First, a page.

Published: January 7, 2014
Set in rural New York state at the turn of the twentieth century, superb new talent James Scott makes his literary debut with The Kept—a propulsive novel reminiscent of the works of Michael Ondaatje, Cormac McCarthy, and Bonnie Jo Campbell, in which a mother and her young son embark on a quest to avenge a terrible and violent tragedy that has shattered their secluded family.
In the winter of 1897, a trio of killers descends upon an isolated farm in upstate New York. Midwife Elspeth Howell returns home to the carnage: her husband, and four of her children, murdered. Before she can discover her remaining son Caleb, alive and hiding in the kitchen pantry, another shot rings out over the snow-covered valley. Twelve-year-old Caleb must tend to his mother until she recovers enough for them to take to the frozen wilderness in search of the men responsible.
A scorching portrait of a merciless world — of guilt and lost innocence, atonement and retribution, resilience and sacrifice, pregnant obsession and primal adolescence — The Kept introduces an old-beyond-his-years protagonist as indelible and heartbreaking as Mattie Ross of True Grit or Jimmy Blevins of All the Pretty Horses, as well as a shape-shifting mother as enigmatic and mysterious as a character drawn by Russell Banks or Marilynne Robinson.
I don’t know where to start with this one except to say that is the MOST DEPRESSING book I have ever read or listened to (I listened – which made it worse because the narrator made the characters come alive).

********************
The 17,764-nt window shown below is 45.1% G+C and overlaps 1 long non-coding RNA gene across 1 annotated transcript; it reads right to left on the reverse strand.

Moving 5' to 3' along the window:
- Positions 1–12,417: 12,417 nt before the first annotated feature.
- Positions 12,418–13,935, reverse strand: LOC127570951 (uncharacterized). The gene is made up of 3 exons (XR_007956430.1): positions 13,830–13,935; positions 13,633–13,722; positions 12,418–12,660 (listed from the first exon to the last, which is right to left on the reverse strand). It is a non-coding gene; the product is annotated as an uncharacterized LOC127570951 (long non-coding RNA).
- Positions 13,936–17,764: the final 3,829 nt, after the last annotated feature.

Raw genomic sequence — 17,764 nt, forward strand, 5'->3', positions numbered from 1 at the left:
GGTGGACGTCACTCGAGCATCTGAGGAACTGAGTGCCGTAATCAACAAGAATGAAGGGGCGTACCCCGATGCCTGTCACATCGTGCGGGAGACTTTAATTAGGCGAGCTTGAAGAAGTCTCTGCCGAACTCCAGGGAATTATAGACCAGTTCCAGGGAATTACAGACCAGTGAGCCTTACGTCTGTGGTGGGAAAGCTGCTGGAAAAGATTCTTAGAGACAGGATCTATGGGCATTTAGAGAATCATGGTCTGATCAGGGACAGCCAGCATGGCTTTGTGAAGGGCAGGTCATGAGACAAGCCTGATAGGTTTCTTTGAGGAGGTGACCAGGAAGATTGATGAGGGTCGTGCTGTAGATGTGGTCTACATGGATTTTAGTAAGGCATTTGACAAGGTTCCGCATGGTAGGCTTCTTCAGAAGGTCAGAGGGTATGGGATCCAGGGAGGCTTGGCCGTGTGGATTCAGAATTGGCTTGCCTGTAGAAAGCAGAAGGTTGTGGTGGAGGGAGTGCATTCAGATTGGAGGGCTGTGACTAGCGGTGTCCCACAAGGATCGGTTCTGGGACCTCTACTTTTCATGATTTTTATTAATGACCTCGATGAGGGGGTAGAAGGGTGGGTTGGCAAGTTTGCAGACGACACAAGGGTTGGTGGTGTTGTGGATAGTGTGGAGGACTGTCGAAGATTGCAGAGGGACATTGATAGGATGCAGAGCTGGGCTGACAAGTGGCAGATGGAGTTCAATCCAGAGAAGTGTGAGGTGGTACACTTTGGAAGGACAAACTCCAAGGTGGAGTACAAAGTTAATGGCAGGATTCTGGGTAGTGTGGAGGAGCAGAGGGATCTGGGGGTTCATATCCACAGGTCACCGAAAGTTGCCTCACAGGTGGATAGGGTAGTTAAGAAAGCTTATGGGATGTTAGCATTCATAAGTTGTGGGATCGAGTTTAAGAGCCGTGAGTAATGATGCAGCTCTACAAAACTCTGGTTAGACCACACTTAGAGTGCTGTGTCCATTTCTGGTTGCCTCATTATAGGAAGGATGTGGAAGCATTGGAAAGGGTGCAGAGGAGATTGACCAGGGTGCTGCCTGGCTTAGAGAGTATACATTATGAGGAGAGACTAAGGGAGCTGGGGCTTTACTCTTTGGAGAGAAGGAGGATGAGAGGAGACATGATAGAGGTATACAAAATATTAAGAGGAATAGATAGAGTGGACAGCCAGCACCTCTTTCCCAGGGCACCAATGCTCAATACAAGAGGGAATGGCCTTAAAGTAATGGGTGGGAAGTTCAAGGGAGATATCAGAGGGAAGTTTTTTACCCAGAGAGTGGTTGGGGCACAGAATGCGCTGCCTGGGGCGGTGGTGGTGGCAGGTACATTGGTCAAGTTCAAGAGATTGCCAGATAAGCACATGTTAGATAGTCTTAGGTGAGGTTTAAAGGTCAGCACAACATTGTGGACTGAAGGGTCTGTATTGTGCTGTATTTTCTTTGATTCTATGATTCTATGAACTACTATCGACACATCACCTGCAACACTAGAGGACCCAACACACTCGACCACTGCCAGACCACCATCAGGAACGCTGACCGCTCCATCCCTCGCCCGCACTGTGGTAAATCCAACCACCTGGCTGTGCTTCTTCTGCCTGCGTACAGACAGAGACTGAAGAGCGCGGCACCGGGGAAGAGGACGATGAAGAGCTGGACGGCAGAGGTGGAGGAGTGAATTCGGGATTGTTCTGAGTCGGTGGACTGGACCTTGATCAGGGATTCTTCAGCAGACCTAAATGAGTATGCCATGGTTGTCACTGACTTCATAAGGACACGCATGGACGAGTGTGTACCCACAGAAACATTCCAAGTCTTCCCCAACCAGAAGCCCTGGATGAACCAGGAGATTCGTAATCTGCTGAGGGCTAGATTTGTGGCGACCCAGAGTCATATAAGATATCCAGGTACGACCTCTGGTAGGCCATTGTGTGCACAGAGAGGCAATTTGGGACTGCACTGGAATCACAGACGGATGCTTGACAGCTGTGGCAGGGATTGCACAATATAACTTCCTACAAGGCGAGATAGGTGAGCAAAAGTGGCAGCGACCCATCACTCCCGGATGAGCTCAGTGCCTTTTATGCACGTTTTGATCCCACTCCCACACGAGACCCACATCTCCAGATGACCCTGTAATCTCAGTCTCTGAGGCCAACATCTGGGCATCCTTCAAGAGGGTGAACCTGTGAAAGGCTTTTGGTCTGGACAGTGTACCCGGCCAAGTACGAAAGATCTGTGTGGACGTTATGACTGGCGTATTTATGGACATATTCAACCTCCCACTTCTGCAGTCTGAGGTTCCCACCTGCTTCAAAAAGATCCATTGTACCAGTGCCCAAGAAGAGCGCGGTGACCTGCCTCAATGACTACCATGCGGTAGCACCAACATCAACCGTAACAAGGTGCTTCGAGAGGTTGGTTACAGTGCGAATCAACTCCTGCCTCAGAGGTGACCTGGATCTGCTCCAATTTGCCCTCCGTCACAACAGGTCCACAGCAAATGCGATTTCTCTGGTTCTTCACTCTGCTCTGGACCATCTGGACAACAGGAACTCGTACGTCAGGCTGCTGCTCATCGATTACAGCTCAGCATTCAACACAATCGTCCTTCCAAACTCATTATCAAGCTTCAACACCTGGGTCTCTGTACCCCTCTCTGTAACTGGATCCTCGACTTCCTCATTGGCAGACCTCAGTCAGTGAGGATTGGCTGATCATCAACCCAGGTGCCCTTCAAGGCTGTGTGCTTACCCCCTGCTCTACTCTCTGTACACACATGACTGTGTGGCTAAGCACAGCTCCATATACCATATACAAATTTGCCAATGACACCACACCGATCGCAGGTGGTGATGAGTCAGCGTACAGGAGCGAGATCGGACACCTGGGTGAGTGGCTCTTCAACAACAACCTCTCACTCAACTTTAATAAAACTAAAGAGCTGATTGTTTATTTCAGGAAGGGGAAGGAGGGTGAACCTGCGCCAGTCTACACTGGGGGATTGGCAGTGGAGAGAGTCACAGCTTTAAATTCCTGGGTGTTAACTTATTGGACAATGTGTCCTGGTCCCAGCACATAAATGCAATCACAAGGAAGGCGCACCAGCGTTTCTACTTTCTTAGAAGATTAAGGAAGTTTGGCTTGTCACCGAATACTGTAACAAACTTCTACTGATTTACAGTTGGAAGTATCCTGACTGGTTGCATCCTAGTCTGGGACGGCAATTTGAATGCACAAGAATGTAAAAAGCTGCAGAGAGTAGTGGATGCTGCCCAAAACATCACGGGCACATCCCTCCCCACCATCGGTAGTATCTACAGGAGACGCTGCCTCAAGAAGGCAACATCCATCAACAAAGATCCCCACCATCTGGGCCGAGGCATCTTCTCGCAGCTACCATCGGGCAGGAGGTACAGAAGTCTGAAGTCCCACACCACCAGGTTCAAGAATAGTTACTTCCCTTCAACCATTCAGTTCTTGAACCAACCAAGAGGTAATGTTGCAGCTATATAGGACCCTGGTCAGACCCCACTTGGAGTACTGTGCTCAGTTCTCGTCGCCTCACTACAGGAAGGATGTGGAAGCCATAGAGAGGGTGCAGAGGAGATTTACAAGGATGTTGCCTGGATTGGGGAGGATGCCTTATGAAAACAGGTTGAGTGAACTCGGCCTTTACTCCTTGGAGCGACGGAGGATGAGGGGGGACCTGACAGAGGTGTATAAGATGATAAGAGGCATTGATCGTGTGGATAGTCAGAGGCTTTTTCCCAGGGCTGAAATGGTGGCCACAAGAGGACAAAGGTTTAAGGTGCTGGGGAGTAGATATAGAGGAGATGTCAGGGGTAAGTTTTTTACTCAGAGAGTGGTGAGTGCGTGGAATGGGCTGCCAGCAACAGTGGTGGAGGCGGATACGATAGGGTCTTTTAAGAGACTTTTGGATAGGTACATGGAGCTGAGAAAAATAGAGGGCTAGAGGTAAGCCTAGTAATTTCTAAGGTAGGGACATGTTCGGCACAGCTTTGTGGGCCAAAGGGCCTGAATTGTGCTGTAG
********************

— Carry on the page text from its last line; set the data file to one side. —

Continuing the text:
Elspeth is a midwife and stays away from home for months at a time and is returning to her homestead, which is a six-hour walk from the nearest town. Once there she finds her husband and four children all dead from gun shots. She is accidentally shot with a rifle by her twelve-year-old son, Caleb, who survived the massacre by hiding and being quiet.
Caleb does the best he can to doctor her wounds but she almost dies. When she is able to stand it he tells her of the three mens with red scarves around their necks who did the killings. She says they must go and hunt them down and kill them.
Thus starts the saga.
Once arriving in the town they suspect the murders reside Elspeth dresses like a man and gets a job hauling ice and Caleb, who quickly tires of staying all day cooped up in a hotel room, gets a job as a janitor at the brothel.
The things these two endure is amazing and when facts come out about Caleb’s “brothers and sisters” he is not really shocked because by that time he had a suspicion.
Do they find the killers? You’ll have to read the book, but let me warn you it is depressing, especially the ending.
After listening to this, I had to find a “fluff” piece to read/listen because my mind was not ready for another serious tome.